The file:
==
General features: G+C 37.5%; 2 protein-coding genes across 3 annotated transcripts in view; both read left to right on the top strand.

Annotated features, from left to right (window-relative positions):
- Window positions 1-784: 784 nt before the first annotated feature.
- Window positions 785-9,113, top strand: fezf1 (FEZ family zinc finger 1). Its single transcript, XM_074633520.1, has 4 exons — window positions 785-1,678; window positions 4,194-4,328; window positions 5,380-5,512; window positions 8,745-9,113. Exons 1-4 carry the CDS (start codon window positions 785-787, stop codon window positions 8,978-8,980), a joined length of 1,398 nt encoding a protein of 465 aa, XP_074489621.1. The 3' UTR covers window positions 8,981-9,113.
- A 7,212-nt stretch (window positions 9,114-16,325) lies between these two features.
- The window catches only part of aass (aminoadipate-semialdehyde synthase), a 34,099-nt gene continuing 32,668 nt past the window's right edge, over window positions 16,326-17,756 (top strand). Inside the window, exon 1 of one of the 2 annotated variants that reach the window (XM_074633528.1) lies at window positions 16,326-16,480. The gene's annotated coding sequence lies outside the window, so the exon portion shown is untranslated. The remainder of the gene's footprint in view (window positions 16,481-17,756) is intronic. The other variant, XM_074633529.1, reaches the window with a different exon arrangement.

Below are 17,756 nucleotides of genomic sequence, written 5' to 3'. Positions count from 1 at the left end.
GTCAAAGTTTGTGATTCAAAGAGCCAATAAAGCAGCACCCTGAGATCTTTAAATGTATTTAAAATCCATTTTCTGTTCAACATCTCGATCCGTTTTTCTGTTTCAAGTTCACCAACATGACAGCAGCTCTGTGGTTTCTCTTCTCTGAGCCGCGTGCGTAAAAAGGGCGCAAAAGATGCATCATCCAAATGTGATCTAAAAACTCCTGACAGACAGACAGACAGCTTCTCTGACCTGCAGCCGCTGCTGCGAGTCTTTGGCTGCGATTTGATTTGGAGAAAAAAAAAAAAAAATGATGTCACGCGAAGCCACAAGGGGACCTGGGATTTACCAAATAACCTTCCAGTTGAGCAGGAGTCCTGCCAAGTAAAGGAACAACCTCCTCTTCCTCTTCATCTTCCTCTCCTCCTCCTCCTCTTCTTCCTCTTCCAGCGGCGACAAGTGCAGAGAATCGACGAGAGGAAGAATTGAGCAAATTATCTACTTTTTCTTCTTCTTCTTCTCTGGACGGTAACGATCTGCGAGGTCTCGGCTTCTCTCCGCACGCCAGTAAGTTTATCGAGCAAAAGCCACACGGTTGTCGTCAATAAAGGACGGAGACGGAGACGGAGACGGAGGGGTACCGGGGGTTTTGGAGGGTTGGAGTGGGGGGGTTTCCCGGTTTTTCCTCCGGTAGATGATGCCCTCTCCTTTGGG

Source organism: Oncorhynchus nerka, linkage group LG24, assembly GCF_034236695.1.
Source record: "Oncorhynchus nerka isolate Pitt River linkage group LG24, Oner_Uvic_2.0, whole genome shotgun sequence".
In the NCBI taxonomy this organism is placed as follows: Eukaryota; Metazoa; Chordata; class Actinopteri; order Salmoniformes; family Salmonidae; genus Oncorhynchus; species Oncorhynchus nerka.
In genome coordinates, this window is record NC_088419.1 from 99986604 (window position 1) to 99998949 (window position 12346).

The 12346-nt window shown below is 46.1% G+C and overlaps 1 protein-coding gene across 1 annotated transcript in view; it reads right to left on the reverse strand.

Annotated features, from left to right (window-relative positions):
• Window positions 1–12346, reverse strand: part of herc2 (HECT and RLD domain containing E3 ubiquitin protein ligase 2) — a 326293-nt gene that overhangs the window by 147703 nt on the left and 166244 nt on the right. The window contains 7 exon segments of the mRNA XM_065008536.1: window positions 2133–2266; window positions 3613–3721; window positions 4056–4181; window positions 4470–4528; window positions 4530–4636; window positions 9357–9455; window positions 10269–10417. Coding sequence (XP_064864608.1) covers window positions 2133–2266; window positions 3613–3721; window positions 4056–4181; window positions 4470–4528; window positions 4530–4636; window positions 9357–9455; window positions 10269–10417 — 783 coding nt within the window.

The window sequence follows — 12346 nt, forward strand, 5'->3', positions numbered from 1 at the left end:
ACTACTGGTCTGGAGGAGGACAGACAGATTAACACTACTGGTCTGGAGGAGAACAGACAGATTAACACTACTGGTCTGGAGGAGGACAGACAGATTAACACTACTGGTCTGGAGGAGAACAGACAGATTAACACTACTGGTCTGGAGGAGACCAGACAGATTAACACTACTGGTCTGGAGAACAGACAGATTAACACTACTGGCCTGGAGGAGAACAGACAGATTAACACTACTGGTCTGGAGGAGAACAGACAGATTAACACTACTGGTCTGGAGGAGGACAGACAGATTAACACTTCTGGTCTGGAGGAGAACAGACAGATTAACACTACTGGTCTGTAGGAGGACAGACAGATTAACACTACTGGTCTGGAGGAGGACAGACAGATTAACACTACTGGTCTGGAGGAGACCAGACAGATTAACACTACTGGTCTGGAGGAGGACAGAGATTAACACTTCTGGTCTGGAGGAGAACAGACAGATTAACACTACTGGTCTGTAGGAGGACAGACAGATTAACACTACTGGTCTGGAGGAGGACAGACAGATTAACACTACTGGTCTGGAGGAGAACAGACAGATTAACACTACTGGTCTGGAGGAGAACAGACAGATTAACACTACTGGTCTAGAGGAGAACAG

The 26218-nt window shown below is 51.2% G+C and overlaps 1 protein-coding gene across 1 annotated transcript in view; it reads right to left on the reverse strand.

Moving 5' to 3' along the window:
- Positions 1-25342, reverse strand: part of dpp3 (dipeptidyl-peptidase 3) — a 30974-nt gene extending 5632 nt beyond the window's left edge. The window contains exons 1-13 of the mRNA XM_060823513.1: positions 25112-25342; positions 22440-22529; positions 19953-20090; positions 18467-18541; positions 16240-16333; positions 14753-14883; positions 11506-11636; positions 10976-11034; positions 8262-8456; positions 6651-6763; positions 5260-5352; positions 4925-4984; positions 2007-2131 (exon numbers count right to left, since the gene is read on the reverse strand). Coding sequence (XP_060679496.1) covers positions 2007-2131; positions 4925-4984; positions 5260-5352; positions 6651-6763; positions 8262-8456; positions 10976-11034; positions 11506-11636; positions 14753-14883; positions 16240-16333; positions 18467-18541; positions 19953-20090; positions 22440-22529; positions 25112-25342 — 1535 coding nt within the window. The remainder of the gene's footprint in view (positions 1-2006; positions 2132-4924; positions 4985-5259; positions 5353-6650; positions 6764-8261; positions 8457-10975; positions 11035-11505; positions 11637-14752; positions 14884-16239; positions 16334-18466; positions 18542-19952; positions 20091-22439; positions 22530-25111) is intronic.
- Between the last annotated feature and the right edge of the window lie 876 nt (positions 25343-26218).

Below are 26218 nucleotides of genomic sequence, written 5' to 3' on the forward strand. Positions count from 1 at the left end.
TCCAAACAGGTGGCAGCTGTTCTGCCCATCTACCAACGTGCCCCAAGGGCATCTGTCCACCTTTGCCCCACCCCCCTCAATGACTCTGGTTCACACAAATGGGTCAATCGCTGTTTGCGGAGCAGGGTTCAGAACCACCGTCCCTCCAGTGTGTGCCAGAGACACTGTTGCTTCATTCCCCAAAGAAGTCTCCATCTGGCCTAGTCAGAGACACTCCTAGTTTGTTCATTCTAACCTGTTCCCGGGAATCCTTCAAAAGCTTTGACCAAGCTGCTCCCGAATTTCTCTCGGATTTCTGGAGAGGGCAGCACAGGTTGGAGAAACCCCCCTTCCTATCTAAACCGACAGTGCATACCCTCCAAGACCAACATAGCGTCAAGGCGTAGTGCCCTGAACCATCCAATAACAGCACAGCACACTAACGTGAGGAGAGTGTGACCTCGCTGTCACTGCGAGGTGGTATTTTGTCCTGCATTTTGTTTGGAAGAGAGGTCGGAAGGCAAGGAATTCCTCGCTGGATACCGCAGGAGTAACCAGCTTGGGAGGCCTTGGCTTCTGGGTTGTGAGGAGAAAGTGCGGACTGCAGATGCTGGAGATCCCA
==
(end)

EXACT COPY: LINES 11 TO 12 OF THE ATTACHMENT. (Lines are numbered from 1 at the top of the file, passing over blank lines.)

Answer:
In the NCBI taxonomy this organism is placed as follows: Eukaryota; Metazoa; Chordata; class Actinopteri; order Salmoniformes; family Salmonidae; genus Oncorhynchus; species Oncorhynchus nerka.
In genome coordinates, this window is record NC_088419.1 from 99986604 (window position 1) to 99998949 (window position 12346).